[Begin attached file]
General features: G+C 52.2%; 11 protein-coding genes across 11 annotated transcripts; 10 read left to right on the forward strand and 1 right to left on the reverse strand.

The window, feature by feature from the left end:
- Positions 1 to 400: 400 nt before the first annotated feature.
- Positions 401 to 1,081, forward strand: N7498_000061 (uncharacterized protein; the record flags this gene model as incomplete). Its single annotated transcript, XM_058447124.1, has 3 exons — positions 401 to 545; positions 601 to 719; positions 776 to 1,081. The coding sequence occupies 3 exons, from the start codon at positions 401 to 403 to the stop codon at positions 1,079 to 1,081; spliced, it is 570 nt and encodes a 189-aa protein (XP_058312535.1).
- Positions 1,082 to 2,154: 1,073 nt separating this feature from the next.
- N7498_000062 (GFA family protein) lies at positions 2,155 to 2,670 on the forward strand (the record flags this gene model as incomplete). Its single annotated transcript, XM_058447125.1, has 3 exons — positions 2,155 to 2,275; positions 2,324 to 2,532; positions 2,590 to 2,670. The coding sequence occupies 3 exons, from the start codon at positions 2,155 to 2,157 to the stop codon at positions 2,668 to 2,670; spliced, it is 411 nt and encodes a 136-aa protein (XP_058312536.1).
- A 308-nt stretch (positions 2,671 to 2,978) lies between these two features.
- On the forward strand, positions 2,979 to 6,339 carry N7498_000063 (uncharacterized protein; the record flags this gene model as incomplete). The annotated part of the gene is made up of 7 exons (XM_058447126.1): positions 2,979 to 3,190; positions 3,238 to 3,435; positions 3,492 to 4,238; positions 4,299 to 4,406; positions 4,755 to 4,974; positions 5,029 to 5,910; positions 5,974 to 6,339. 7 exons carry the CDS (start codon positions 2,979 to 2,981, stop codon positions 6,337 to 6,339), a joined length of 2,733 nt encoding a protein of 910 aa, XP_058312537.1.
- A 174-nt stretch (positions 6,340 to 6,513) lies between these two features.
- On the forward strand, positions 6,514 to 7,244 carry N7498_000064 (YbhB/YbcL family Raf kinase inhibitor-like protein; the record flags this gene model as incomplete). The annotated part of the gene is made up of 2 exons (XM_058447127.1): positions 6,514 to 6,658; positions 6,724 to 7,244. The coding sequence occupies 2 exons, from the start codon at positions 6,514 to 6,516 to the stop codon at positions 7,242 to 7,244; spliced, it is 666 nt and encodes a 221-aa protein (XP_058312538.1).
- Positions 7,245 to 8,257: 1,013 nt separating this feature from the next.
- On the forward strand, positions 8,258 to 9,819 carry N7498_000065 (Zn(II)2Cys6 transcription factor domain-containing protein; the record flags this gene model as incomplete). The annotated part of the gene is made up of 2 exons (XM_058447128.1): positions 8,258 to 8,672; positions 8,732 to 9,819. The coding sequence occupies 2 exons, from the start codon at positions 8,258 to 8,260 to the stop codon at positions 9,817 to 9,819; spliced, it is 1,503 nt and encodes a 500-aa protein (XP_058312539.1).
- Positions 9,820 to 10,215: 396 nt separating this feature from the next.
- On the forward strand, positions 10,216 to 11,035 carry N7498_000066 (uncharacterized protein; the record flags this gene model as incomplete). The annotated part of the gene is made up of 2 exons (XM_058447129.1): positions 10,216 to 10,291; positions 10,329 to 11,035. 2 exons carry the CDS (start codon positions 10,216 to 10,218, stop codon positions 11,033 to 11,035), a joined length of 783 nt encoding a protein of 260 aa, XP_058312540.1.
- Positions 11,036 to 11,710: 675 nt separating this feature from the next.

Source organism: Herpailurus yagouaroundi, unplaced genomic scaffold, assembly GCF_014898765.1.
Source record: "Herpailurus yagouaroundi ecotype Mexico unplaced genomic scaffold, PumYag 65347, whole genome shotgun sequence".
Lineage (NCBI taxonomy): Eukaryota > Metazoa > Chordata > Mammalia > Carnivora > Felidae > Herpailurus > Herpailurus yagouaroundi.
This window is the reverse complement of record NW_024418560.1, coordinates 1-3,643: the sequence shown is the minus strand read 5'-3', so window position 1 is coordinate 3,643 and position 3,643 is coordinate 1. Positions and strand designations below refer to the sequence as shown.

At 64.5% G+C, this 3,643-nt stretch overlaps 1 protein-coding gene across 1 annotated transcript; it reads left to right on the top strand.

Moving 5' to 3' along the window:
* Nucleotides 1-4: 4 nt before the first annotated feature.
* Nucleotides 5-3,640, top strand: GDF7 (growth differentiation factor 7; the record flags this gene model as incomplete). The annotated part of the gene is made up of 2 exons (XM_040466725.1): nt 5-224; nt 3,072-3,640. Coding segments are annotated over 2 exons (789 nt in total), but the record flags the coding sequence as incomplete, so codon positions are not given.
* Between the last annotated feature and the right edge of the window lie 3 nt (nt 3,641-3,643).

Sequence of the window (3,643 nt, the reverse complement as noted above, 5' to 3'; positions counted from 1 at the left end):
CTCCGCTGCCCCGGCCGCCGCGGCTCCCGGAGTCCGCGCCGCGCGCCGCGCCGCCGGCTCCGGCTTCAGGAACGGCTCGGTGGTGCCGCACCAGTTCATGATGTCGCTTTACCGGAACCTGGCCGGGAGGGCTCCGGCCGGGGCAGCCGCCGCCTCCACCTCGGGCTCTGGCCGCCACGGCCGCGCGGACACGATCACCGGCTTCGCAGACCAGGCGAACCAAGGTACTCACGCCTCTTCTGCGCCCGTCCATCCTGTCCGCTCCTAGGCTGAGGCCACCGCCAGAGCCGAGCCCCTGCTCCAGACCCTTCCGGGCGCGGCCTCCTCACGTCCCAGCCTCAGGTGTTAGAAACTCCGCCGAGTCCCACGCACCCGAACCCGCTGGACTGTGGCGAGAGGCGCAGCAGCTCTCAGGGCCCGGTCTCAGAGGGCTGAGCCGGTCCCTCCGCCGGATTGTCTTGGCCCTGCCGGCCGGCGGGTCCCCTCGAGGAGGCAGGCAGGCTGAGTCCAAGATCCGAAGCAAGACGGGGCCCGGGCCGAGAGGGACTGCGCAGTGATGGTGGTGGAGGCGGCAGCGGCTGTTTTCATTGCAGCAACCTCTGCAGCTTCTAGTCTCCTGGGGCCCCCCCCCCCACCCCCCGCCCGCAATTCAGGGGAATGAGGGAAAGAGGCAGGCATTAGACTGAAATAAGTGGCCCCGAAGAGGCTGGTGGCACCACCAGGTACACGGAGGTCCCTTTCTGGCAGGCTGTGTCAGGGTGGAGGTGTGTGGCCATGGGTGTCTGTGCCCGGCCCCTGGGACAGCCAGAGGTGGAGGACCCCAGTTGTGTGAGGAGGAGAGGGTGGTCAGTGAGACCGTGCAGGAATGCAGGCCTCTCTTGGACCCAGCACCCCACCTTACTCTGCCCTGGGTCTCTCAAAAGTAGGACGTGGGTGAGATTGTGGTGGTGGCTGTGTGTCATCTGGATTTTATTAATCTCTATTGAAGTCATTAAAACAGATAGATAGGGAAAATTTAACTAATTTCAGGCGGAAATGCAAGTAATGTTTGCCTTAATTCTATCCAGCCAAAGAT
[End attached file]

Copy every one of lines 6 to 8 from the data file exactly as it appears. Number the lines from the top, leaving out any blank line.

- N7498_000062 (GFA family protein) lies at positions 2,155 to 2,670 on the forward strand (the record flags this gene model as incomplete). Its single annotated transcript, XM_058447125.1, has 3 exons — positions 2,155 to 2,275; positions 2,324 to 2,532; positions 2,590 to 2,670. The coding sequence occupies 3 exons, from the start codon at positions 2,155 to 2,157 to the stop codon at positions 2,668 to 2,670; spliced, it is 411 nt and encodes a 136-aa protein (XP_058312536.1).
- A 308-nt stretch (positions 2,671 to 2,978) lies between these two features.
- On the forward strand, positions 2,979 to 6,339 carry N7498_000063 (uncharacterized protein; the record flags this gene model as incomplete). The annotated part of the gene is made up of 7 exons (XM_058447126.1): positions 2,979 to 3,190; positions 3,238 to 3,435; positions 3,492 to 4,238; positions 4,299 to 4,406; positions 4,755 to 4,974; positions 5,029 to 5,910; positions 5,974 to 6,339. 7 exons carry the CDS (start codon positions 2,979 to 2,981, stop codon positions 6,337 to 6,339), a joined length of 2,733 nt encoding a protein of 910 aa, XP_058312537.1.